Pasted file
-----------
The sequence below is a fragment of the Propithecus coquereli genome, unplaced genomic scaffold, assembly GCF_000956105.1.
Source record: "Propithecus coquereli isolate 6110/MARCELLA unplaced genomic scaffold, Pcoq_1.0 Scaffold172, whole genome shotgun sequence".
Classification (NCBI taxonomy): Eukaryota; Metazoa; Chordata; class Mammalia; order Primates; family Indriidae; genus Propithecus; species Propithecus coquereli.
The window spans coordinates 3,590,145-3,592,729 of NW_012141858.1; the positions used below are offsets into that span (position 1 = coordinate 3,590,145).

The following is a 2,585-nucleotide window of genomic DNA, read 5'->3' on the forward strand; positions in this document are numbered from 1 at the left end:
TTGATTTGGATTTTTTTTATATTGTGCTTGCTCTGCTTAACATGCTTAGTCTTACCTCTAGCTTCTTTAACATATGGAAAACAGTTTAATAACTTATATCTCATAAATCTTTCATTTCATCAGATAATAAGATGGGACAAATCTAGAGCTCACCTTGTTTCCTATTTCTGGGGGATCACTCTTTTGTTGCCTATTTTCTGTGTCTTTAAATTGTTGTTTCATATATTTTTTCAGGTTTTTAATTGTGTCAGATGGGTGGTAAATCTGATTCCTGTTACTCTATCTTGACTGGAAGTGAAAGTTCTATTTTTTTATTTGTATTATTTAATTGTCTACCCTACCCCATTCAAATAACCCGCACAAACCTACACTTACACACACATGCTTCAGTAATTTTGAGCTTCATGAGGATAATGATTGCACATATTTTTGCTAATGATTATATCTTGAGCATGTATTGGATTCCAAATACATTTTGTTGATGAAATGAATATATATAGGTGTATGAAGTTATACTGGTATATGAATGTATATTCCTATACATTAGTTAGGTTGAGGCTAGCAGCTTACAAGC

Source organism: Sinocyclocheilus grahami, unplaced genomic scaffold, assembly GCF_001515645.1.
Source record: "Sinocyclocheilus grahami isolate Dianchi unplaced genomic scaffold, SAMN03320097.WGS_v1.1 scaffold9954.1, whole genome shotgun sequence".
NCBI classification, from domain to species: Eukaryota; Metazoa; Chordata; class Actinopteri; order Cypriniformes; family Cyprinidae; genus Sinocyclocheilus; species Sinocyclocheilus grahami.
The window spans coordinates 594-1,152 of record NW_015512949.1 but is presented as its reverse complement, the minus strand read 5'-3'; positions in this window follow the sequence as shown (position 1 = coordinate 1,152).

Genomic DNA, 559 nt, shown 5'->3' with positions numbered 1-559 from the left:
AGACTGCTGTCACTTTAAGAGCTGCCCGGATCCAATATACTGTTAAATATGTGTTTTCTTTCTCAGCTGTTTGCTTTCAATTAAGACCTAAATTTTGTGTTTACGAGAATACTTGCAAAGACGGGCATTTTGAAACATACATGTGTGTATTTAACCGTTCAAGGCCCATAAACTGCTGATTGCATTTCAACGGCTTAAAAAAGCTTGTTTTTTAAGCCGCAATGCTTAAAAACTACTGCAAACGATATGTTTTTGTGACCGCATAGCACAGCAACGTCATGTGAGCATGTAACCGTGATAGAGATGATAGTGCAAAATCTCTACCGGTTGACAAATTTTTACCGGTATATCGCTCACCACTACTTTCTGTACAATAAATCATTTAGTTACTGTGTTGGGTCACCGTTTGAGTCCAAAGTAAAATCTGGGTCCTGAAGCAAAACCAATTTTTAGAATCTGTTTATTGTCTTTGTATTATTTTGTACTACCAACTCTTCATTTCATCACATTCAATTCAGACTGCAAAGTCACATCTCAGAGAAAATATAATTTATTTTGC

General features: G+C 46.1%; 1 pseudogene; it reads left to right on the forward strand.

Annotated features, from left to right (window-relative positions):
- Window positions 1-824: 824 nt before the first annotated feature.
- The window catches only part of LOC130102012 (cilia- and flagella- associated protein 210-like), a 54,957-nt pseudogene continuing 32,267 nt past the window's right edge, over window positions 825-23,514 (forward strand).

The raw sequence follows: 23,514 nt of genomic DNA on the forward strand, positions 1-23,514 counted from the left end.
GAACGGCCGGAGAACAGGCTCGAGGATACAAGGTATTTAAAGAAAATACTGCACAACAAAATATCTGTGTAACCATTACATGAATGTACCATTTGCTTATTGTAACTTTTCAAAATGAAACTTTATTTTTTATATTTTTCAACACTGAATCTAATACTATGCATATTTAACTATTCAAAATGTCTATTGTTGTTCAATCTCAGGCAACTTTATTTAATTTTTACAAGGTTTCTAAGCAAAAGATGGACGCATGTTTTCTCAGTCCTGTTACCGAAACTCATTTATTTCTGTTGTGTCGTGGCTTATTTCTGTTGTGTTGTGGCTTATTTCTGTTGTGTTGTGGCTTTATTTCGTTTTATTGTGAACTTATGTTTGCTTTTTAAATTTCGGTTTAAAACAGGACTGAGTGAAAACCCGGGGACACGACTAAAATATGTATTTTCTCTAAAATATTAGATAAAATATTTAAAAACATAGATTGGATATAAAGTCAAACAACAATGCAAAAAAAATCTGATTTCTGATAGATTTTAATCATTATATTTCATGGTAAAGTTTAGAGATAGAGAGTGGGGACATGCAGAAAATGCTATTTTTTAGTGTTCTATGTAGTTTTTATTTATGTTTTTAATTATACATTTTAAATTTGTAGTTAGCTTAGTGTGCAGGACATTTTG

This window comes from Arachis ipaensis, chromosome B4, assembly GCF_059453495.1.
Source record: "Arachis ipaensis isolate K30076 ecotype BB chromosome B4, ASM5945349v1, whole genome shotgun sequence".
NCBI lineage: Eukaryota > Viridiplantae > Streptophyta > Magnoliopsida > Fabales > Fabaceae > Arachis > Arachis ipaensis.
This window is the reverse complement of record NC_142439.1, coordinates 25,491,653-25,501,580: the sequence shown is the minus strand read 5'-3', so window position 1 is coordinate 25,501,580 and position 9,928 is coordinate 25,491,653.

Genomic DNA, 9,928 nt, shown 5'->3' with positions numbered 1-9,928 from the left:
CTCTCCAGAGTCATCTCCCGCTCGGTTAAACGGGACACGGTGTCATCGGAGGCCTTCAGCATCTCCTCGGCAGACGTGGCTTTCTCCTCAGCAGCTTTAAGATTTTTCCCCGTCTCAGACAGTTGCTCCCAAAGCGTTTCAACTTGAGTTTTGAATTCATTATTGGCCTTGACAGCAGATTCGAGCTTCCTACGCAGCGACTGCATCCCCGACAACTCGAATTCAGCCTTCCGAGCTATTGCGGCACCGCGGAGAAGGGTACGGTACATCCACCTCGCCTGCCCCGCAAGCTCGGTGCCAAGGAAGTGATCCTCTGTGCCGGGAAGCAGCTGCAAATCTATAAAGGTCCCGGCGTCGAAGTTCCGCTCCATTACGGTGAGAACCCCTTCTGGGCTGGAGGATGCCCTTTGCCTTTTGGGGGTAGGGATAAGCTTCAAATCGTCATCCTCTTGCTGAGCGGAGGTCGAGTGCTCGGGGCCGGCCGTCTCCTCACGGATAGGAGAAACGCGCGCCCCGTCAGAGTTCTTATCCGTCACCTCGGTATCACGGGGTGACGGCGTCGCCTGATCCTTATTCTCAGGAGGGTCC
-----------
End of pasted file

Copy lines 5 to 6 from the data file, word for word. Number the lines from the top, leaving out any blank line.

The following is a 2,585-nucleotide window of genomic DNA, read 5'->3' on the forward strand; positions in this document are numbered from 1 at the left end:
TTGATTTGGATTTTTTTTATATTGTGCTTGCTCTGCTTAACATGCTTAGTCTTACCTCTAGCTTCTTTAACATATGGAAAACAGTTTAATAACTTATATCTCATAAATCTTTCATTTCATCAGATAATAAGATGGGACAAATCTAGAGCTCACCTTGTTTCCTATTTCTGGGGGATCACTCTTTTGTTGCCTATTTTCTGTGTCTTTAAATTGTTGTTTCATATATTTTTTCAGGTTTTTAATTGTGTCAGATGGGTGGTAAATCTGATTCCTGTTACTCTATCTTGACTGGAAGTGAAAGTTCTATTTTTTTATTTGTATTATTTAATTGTCTACCCTACCCCATTCAAATAACCCGCACAAACCTACACTTACACACACATGCTTCAGTAATTTTGAGCTTCATGAGGATAATGATTGCACATATTTTTGCTAATGATTATATCTTGAGCATGTATTGGATTCCAAATACATTTTGTTGATGAAATGAATATATATAGGTGTATGAAGTTATACTGGTATATGAATGTATATTCCTATACATTAGTTAGGTTGAGGCTAGCAGCTTACAAGC